of Rights amended to the U.S. Constitution, the first item of which
states: "Congress shall make no law respecting the establishment of
religion or prohibiting the free exercise thereof."
This Amendment, passed
into law in 1791, meant that there would be no officially "established"
religion in the United States. The pluralism
which already existed became the official, national strategy for dealing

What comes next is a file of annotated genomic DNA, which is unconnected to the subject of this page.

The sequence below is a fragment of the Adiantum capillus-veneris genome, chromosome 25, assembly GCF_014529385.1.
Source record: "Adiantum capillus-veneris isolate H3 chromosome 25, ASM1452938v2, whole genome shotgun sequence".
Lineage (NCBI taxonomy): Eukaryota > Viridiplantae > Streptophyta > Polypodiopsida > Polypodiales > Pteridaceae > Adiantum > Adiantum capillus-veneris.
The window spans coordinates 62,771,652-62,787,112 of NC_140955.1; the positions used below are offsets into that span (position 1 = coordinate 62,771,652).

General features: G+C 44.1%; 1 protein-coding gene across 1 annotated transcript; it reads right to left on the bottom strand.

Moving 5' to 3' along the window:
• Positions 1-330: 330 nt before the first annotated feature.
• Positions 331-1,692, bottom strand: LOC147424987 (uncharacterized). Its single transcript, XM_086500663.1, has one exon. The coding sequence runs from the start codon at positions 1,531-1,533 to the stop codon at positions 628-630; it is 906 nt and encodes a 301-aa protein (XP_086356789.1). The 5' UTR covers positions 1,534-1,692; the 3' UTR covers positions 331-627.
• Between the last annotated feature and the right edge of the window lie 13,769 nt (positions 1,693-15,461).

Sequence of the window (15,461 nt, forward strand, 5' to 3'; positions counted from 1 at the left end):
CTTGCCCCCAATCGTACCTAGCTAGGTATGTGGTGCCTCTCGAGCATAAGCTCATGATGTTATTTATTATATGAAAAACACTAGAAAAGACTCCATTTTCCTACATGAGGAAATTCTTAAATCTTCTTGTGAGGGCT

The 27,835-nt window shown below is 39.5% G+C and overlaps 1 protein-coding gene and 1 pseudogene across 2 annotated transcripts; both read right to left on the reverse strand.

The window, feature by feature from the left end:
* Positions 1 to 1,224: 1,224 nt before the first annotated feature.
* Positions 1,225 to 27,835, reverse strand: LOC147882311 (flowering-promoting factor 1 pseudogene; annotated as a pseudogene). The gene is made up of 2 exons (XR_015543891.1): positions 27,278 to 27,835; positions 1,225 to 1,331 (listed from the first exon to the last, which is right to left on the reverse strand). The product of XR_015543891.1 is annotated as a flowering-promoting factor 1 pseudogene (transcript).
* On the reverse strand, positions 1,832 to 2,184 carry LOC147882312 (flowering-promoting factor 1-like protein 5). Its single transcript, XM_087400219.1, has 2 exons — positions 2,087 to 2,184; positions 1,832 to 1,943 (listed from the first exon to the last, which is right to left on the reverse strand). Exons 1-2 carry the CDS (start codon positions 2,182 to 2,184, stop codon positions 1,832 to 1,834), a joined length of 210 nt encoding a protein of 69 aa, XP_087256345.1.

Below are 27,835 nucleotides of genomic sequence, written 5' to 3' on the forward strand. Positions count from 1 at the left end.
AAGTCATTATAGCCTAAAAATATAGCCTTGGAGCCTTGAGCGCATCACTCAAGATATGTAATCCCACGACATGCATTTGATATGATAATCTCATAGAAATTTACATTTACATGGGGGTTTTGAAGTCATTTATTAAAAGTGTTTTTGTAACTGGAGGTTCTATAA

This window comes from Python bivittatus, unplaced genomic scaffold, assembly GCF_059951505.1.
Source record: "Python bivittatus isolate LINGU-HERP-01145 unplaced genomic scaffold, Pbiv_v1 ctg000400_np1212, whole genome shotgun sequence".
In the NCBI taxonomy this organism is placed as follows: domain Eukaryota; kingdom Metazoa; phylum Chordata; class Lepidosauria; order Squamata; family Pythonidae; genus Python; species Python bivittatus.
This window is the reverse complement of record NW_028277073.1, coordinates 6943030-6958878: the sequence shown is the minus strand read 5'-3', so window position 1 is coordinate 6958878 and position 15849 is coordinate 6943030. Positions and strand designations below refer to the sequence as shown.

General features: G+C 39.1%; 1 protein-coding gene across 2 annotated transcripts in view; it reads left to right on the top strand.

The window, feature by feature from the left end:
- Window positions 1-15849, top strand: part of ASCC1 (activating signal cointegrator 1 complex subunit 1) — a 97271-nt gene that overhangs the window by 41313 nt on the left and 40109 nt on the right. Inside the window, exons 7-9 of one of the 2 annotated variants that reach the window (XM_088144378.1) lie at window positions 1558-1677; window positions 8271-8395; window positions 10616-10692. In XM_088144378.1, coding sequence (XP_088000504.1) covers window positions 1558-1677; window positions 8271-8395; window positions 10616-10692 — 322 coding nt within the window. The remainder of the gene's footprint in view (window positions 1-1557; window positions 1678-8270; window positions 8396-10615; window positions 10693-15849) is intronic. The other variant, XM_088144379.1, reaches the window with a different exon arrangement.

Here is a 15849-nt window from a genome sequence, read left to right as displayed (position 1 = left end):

with religious diversity. Such an arrangement had never been tried before;
Europeans and many Americans assumed that the state needed an official
religion and that religion would dwindle without state support. The constitutional
settlement departed from this precedent--a triumph of the Enlightenment
for all who believed, as Thomas Jefferson said, that "truth is great and
will prevail if left to herself." It was also a victory for Baptists,
Quakers, and other persecuted minorities who
insisted that the state has no authority to dictate religious belief.